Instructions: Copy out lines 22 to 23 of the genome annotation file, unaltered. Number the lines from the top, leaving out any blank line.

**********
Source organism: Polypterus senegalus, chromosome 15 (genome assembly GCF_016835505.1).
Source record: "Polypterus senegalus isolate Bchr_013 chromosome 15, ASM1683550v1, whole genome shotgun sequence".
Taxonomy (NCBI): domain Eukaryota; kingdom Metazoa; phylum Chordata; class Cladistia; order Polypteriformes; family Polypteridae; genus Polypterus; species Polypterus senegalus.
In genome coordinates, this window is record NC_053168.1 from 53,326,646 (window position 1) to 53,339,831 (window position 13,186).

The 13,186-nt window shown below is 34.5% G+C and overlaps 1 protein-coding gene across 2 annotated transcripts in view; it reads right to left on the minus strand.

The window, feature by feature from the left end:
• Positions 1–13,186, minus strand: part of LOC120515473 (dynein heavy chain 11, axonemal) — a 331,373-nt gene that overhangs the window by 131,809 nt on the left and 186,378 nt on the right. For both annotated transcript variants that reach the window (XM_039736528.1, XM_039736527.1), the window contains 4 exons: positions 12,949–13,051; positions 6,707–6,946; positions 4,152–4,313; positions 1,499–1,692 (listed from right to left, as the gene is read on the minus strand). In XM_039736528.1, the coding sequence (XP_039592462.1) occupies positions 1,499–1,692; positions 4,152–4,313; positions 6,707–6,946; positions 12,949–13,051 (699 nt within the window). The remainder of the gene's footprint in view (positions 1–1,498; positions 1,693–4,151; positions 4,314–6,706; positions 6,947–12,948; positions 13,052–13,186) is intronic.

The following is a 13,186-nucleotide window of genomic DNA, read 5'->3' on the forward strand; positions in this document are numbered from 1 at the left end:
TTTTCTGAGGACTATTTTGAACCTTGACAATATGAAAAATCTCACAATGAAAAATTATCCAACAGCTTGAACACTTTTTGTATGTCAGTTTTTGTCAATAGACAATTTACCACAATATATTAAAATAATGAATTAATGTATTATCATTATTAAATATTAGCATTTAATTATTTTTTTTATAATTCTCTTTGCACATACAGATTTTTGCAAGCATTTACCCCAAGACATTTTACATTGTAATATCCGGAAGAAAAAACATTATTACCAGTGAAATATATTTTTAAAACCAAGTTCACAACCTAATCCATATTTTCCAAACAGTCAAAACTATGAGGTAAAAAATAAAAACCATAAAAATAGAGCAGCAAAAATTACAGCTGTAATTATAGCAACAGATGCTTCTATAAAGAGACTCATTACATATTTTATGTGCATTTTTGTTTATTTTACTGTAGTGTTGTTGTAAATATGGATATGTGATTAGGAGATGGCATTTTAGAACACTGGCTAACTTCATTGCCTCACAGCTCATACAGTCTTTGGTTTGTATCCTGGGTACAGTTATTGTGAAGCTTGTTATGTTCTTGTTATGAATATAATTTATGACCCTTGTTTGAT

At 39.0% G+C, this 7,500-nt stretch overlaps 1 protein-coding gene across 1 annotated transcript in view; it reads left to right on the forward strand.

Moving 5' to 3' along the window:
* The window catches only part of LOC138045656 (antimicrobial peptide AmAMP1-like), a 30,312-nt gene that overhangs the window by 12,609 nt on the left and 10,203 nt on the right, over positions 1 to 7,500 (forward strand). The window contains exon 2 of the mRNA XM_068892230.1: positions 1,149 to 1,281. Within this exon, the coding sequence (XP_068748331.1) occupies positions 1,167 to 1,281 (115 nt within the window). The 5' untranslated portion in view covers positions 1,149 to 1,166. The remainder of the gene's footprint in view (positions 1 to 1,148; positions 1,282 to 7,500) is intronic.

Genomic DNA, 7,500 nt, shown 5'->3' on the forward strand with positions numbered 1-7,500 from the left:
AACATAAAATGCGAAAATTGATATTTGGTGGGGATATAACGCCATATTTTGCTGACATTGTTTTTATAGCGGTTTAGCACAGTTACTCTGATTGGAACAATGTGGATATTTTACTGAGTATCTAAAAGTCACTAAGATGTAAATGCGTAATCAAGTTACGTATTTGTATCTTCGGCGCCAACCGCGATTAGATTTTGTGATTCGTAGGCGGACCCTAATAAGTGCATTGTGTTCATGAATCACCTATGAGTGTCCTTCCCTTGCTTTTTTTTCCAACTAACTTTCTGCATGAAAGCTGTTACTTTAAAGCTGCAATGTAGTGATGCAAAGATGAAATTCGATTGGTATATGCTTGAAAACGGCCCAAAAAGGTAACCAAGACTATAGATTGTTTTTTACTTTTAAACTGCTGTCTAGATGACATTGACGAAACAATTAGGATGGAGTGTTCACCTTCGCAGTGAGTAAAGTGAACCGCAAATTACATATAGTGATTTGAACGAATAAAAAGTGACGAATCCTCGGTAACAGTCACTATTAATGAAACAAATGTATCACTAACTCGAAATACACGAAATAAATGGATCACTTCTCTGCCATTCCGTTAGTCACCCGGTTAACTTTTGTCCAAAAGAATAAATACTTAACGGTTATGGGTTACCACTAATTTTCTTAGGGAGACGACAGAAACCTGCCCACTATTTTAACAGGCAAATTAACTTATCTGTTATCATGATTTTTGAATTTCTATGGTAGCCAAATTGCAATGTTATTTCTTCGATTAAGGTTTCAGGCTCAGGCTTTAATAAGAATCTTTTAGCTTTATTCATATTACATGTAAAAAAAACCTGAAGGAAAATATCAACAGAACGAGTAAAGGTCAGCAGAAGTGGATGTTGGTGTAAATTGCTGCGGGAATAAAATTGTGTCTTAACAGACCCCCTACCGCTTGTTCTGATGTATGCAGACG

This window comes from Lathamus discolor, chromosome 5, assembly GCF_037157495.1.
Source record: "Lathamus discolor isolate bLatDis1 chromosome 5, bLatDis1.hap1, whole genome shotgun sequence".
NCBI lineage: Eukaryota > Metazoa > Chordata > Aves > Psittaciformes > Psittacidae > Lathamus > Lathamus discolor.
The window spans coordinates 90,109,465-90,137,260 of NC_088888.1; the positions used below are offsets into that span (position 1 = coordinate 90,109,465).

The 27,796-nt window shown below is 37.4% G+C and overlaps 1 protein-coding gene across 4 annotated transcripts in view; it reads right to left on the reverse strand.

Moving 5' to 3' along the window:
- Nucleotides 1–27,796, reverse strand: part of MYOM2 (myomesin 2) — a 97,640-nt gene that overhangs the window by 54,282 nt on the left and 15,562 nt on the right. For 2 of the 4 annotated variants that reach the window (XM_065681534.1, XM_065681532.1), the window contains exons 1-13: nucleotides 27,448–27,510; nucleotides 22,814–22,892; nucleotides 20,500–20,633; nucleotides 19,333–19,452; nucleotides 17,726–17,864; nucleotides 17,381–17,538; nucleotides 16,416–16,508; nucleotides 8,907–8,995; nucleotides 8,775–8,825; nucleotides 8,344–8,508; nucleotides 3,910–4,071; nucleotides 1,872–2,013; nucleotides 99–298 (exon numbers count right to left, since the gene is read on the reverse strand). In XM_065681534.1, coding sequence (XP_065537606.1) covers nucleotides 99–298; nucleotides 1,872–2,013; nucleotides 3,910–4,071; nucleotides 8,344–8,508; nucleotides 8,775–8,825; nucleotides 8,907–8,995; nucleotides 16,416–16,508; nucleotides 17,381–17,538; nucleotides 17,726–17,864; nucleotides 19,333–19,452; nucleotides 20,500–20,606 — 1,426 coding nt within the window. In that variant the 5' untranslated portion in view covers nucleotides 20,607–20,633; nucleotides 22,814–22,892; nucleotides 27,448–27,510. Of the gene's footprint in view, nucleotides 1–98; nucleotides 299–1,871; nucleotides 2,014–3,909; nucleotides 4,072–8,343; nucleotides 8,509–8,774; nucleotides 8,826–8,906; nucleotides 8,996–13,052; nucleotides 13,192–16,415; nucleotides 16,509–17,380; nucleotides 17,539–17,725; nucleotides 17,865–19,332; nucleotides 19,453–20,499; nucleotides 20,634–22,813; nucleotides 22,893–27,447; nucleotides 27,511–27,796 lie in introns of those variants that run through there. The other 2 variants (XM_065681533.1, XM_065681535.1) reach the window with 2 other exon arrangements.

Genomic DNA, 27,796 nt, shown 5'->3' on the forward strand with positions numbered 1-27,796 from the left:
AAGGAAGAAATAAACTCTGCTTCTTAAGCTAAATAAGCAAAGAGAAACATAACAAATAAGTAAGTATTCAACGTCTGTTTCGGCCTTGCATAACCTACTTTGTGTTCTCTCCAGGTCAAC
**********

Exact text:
Genomic DNA, 27,796 nt, shown 5'->3' on the forward strand with positions numbered 1-27,796 from the left:
AAGGAAGAAATAAACTCTGCTTCTTAAGCTAAATAAGCAAAGAGAAACATAACAAATAAGTAAGTATTCAACGTCTGTTTCGGCCTTGCATAACCTACTTTGTGTTCTCTCCAGGTCAAC